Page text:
I finally started Harry Potter… A Review of Books 1-3

So, I finalllyyy got round to reading Harry Potter…at age 13. I was given the first three in the series when I was born, but when I grew older, I never really got into them in the same way as my sister and several of my friends. I read the first two a few years back, but never got round to the third…partly due to a lack of time, and partly because (this makes me sound a but silly) I was a little bit scared of Voldemort.Or, more accurately, of having nightmares about Voldemort.


Anyway, for whatever reason, at the start of this week I was  seized with the sudden desire to read the first Harry Potter. I did, and finished it within two days. The same happened with the second in the series. For the third, however, I believe I may even have broken a personal record –  finished in under 24 hours! I started it on Thursday after school (anything to avoid confronting the dreadful reality of my history homework and English revision. I mean, who knew you had to revise for English? Anyway, I digress.), had read 200 pages before I finally got round to starting homework (Mum, you didn’t read that!), and had finished it by 5 o’clock on Friday. As I said, considering that annoying thing called school lumped in the middle, a pretty impressive time.

Having exhausted my personal supply of Harry Potter, I now need to dig out the family copies of the others, so thought I would write a review for my blog whilst I was temporarily detached from a book. Overall, I loved the books, and they absolutely captivated my attention, so much so that I may have been sighted putting shoes on whilst reading, I couldn’t bear to put it down. By the end of the second book, I was beginning to recognize the formulaic layout of Rowling’s books, but the third book kept me reading, and seemed to have a slight change to the formula. I can’t quite put my finger on it, but I felt that the third book just had a new ingredient added to it, making the recipe for a good book just that bit sweeter. It may have had something to do with the fact that I liked the way that, this time, the predicted confrontation between villain and hero also involved hero’s sidekicks, Ron and Hermione, and that for once, Harry wasn’t under a death threat and was instead trying to prove the innocence of the supposed baddie (Sirius Black).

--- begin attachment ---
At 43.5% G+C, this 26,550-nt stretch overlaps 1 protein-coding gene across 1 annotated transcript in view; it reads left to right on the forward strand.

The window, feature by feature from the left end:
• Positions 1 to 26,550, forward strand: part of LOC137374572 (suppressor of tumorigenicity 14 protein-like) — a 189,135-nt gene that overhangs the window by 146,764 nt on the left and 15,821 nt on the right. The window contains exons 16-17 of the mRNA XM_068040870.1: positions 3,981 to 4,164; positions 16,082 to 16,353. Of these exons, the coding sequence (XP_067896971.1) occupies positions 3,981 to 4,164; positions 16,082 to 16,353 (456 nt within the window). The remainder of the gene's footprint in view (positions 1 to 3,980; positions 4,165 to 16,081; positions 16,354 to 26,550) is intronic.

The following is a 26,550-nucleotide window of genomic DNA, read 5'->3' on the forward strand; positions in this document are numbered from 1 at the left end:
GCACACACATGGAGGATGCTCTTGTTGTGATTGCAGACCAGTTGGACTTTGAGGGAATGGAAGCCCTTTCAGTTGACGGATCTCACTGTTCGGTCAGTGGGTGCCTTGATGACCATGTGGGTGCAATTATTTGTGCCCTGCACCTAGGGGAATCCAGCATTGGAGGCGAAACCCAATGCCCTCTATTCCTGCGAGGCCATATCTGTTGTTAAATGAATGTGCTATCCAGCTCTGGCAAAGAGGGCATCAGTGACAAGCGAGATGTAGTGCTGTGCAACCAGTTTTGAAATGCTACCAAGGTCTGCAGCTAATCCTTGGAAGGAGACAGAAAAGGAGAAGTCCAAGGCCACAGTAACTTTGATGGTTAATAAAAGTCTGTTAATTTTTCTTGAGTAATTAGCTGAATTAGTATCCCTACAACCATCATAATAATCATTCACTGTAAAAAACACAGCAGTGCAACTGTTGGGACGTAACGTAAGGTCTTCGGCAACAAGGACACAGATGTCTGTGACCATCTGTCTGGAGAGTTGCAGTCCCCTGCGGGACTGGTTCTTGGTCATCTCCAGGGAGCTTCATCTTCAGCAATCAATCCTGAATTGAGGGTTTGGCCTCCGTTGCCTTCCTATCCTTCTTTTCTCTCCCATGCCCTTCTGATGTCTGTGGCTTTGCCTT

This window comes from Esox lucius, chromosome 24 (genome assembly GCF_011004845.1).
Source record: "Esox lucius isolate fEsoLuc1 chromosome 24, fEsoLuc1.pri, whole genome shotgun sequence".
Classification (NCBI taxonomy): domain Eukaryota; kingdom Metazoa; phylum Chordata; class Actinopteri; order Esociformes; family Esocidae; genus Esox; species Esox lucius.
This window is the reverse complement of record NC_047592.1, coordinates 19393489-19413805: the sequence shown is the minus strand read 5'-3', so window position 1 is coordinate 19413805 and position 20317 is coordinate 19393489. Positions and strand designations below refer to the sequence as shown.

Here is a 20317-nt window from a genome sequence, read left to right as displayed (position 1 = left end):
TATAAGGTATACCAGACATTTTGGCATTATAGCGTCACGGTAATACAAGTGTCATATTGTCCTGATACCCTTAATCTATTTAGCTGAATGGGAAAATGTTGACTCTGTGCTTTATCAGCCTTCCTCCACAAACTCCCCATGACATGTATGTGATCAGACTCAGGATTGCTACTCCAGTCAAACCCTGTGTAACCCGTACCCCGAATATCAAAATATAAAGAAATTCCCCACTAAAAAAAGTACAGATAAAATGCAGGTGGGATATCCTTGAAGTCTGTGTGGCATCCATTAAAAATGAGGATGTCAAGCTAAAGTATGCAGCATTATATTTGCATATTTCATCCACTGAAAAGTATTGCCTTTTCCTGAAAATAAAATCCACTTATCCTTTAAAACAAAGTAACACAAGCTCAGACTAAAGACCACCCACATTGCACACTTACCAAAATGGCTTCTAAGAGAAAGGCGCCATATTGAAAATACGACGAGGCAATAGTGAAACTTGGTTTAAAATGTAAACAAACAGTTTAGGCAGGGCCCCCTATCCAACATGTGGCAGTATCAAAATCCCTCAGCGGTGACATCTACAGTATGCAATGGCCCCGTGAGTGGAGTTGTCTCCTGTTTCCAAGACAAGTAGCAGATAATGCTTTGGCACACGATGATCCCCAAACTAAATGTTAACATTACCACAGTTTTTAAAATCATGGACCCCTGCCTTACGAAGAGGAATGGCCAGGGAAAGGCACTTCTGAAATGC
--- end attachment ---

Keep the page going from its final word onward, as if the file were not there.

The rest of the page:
I loved the complex, yet easily followed, twisting plot lines, weaving the book into an unforgettable plait of suspense and enjoyment. I  highly enjoyed the way Rowling disclosed a little more information about Harry’s background in the shape of his father’s time at Hogwarts, Snape’s hatred and Sirius’ godfather-shaped bombshell, and the further exploration of the magical community,with the trio’s (partially illegal) forays into Hogsmeade.

The Harry Potter books are, as many critics have rightfully pointed out, a timeless classic for all ages, with an endless supply of possibilities for spin-offs and prequels-I loved the quote on the back of Harry Potter and the Philosopher’s Stone (book number one), saying Harry Potter had ‘all the makings of a classic’. That reviewer certainly had psychic powers to rival Sybil Trelawney! I am hugely looking forward to reading at least part of the remainder of the series feel free to let me know in the comments which  has been your favourite book of the series, and why.

An Overthinking Teenager


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